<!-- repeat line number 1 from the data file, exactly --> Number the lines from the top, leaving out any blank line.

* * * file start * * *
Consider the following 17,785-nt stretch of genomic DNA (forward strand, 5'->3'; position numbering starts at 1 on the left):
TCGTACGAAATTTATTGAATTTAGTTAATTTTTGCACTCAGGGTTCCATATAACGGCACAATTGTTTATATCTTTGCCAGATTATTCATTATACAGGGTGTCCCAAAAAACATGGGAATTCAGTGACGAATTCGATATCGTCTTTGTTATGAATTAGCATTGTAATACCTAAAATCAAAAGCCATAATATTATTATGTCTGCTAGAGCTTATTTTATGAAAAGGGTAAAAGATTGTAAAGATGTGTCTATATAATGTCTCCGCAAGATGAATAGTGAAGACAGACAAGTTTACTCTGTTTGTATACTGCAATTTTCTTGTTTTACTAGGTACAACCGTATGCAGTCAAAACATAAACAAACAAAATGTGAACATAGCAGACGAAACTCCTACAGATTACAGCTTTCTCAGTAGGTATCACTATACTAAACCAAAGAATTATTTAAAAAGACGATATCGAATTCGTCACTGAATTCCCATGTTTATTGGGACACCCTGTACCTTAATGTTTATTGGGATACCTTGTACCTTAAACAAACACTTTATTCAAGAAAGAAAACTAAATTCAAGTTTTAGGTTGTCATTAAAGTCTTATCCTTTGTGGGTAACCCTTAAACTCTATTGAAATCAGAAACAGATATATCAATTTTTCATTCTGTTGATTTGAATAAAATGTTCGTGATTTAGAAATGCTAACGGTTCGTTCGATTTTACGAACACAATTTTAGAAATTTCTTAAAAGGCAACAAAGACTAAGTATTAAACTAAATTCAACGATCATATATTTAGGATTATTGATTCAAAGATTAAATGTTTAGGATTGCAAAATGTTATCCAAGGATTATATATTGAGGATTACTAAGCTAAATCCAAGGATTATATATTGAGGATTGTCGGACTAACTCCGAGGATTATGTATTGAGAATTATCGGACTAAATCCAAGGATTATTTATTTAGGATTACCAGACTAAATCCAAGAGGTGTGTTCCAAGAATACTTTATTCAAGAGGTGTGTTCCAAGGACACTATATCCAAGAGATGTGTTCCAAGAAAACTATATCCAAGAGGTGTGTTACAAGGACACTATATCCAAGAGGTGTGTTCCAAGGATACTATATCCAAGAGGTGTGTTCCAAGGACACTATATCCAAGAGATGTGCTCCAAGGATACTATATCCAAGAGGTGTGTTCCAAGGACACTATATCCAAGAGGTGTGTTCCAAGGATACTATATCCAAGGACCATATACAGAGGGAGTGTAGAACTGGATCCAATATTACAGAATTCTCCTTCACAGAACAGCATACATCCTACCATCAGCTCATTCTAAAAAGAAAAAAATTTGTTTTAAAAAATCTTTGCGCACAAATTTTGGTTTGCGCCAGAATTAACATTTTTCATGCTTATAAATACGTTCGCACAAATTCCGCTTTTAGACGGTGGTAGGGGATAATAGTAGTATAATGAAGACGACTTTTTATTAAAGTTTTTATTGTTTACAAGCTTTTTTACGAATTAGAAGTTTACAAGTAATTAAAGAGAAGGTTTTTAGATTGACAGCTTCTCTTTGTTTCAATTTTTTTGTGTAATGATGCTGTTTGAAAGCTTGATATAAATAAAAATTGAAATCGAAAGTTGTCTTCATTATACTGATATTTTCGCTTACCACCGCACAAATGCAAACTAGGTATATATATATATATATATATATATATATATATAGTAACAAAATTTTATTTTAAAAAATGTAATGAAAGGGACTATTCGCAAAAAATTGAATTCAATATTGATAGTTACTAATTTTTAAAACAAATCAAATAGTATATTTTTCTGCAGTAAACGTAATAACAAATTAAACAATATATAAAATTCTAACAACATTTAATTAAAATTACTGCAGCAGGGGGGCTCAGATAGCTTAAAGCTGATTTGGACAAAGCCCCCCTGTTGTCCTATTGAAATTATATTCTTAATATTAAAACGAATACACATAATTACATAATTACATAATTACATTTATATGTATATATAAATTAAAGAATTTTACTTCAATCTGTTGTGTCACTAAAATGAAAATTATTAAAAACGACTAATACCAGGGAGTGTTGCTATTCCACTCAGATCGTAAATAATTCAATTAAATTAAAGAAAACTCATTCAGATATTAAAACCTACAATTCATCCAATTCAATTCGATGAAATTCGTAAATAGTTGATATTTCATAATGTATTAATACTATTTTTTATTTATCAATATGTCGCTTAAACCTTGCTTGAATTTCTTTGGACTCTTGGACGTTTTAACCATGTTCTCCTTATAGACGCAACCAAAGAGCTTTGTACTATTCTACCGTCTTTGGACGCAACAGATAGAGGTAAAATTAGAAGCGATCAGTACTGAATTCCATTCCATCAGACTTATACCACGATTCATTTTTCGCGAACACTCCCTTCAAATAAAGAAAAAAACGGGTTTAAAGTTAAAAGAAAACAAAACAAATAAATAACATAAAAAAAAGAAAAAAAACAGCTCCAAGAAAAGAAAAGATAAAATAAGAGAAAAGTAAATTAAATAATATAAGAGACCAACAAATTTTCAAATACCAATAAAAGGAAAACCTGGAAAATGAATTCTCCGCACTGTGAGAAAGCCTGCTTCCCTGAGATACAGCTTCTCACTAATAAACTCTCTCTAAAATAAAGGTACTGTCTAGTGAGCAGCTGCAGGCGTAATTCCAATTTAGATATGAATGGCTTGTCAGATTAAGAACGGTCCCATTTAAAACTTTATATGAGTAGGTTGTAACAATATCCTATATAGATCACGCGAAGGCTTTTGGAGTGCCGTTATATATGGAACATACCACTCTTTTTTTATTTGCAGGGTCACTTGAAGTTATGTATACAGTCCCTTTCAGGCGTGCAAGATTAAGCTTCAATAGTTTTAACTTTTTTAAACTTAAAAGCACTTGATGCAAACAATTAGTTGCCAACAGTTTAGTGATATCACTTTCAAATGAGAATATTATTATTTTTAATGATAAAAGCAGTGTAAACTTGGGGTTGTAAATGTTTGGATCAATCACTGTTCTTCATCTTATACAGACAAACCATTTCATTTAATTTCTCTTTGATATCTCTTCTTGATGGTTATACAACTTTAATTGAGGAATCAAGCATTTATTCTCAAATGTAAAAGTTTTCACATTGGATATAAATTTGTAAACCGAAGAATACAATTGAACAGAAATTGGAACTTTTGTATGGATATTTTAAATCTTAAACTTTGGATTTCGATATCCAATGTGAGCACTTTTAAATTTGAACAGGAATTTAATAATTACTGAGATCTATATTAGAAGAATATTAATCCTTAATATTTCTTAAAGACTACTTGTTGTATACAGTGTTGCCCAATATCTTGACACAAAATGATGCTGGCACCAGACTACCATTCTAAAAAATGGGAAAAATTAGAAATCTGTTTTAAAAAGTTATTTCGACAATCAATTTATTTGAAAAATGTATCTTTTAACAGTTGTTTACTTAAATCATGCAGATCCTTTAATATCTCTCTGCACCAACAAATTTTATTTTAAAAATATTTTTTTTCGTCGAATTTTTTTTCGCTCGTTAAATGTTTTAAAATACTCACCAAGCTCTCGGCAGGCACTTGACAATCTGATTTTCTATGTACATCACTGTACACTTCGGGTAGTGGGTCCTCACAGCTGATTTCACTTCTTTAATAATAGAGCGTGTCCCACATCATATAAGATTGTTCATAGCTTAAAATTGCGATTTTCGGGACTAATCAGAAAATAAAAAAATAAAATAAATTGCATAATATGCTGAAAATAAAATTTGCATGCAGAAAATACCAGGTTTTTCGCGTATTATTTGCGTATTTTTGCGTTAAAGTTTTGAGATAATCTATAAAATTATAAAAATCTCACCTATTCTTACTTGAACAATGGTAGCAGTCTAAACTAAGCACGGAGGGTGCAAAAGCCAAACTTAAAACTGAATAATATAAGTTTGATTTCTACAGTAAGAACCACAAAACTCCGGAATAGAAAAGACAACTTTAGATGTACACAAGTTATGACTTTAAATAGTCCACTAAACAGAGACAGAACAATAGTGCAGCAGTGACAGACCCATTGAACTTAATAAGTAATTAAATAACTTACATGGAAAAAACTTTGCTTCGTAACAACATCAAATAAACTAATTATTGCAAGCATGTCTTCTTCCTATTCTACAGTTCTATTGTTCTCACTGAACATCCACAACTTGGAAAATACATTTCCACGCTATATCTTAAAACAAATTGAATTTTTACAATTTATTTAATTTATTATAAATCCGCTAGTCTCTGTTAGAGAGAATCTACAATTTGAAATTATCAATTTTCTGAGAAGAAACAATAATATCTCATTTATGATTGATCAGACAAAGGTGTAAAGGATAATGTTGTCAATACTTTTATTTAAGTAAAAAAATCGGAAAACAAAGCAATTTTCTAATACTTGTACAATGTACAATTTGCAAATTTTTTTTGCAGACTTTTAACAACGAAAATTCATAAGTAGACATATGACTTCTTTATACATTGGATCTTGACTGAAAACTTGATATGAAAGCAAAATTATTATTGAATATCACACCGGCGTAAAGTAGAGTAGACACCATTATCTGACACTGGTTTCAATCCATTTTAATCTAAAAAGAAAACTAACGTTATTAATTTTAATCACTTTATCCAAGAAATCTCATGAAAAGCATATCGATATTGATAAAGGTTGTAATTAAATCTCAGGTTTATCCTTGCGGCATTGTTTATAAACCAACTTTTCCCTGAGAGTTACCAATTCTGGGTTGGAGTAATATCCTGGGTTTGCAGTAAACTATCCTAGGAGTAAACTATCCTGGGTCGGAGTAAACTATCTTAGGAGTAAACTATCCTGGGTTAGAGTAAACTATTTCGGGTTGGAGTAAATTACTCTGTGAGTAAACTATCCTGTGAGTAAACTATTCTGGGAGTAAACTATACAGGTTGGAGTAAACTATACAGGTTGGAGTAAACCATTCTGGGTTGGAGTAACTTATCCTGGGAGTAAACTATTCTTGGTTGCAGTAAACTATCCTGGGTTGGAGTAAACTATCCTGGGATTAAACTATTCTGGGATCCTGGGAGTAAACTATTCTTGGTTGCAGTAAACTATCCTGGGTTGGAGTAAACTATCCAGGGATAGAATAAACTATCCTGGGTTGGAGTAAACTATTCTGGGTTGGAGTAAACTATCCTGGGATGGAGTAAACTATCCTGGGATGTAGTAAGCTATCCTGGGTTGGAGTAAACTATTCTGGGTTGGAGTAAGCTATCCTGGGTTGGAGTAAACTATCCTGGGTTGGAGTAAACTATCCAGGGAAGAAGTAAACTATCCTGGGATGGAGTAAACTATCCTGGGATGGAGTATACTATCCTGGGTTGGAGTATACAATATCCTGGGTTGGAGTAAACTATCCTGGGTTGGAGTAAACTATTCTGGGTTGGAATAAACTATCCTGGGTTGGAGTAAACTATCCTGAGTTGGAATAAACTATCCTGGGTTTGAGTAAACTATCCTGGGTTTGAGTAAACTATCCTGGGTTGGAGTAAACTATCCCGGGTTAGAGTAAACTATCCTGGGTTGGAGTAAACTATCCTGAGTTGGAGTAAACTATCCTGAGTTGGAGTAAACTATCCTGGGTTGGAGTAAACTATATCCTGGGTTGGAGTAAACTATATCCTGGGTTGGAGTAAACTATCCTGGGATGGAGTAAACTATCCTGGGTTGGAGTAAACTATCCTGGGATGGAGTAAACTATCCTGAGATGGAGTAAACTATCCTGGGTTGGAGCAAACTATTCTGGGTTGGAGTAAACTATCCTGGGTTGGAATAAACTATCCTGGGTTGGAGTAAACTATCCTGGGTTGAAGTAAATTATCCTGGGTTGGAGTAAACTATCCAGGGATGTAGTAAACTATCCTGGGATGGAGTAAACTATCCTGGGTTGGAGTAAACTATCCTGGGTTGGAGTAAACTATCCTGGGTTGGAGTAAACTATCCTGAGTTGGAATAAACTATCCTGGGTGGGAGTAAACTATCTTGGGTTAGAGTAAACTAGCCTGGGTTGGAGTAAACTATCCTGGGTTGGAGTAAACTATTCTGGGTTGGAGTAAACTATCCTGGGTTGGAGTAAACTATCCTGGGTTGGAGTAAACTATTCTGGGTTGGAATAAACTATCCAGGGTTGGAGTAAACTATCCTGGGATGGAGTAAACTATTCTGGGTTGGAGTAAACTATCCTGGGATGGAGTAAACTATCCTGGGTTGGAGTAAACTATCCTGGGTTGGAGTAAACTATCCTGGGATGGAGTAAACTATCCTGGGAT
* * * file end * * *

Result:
Consider the following 17,785-nt stretch of genomic DNA (forward strand, 5'->3'; position numbering starts at 1 on the left):